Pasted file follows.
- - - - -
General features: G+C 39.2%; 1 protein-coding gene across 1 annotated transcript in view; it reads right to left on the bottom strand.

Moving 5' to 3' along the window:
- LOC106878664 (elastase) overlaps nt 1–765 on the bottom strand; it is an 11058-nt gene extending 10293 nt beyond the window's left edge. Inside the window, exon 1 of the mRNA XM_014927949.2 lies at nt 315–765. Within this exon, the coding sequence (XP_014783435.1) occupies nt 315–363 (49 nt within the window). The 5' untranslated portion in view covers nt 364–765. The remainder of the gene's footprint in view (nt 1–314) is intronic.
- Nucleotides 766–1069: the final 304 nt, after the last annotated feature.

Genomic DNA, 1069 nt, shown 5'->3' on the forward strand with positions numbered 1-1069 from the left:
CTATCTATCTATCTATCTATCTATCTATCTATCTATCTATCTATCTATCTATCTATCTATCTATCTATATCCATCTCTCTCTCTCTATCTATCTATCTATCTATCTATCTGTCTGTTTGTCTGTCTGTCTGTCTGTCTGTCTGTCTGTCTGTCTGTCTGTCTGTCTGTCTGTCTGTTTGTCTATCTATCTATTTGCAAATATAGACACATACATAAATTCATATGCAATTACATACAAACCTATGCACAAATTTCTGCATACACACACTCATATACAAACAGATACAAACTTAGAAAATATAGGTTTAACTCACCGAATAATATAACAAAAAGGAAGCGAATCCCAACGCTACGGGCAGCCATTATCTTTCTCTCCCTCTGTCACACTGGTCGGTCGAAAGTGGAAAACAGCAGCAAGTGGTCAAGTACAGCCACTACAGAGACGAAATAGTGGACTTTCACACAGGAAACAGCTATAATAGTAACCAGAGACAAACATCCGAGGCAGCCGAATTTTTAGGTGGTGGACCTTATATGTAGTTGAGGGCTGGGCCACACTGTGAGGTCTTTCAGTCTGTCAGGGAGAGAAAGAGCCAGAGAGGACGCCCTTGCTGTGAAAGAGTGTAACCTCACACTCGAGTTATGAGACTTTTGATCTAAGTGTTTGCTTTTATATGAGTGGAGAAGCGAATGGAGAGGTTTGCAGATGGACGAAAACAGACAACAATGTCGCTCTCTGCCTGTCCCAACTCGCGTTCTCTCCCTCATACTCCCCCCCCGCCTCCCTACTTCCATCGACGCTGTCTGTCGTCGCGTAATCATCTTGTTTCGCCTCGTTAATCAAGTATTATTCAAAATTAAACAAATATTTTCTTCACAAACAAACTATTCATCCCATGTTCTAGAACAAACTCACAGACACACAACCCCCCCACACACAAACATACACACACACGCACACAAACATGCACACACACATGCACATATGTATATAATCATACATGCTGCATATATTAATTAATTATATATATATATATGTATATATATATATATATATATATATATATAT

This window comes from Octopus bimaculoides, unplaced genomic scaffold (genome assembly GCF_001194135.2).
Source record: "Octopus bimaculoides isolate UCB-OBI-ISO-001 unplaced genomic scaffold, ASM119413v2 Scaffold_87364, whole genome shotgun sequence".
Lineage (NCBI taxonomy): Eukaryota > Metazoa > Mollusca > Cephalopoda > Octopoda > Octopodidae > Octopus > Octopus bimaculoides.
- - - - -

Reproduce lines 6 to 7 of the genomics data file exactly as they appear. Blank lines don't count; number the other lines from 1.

CTATCTATCTATCTATCTATCTATCTATCTATCTATCTATCTATCTATCTATCTATCTATCTATCTATATCCATCTCTCTCTCTCTATCTATCTATCTATCTATCTATCTGTCTGTTTGTCTGTCTGTCTGTCTGTCTGTCTGTCTGTCTGTCTGTCTGTCTGTCTGTCTGTCTGTTTGTCTATCTATCTATTTGCAAATATAGACACATACATAAATTCATATGCAATTACATACAAACCTATGCACAAATTTCTGCATACACACACTCATATACAAACAGATACAAACTTAGAAAATATAGGTTTAACTCACCGAATAATATAACAAAAAGGAAGCGAATCCCAACGCTACGGGCAGCCATTATCTTTCTCTCCCTCTGTCACACTGGTCGGTCGAAAGTGGAAAACAGCAGCAAGTGGTCAAGTACAGCCACTACAGAGACGAAATAGTGGACTTTCACACAGGAAACAGCTATAATAGTAACCAGAGACAAACATCCGAGGCAGCCGAATTTTTAGGTGGTGGACCTTATATGTAGTTGAGGGCTGGGCCACACTGTGAGGTCTTTCAGTCTGTCAGGGAGAGAAAGAGCCAGAGAGGACGCCCTTGCTGTGAAAGAGTGTAACCTCACACTCGAGTTATGAGACTTTTGATCTAAGTGTTTGCTTTTATATGAGTGGAGAAGCGAATGGAGAGGTTTGCAGATGGACGAAAACAGACAACAATGTCGCTCTCTGCCTGTCCCAACTCGCGTTCTCTCCCTCATACTCCCCCCCCGCCTCCCTACTTCCATCGACGCTGTCTGTCGTCGCGTAATCATCTTGTTTCGCCTCGTTAATCAAGTATTATTCAAAATTAAACAAATATTTTCTTCACAAACAAACTATTCATCCCATGTTCTAGAACAAACTCACAGACACACAACCCCCCCACACACAAACATACACACACACGCACACAAACATGCACACACACATGCACATATGTATATAATCATACATGCTGCATATATTAATTAATTATATATATATATATGTATATATATATATATATATATATATATATAT

This window comes from Octopus bimaculoides, unplaced genomic scaffold (genome assembly GCF_001194135.2).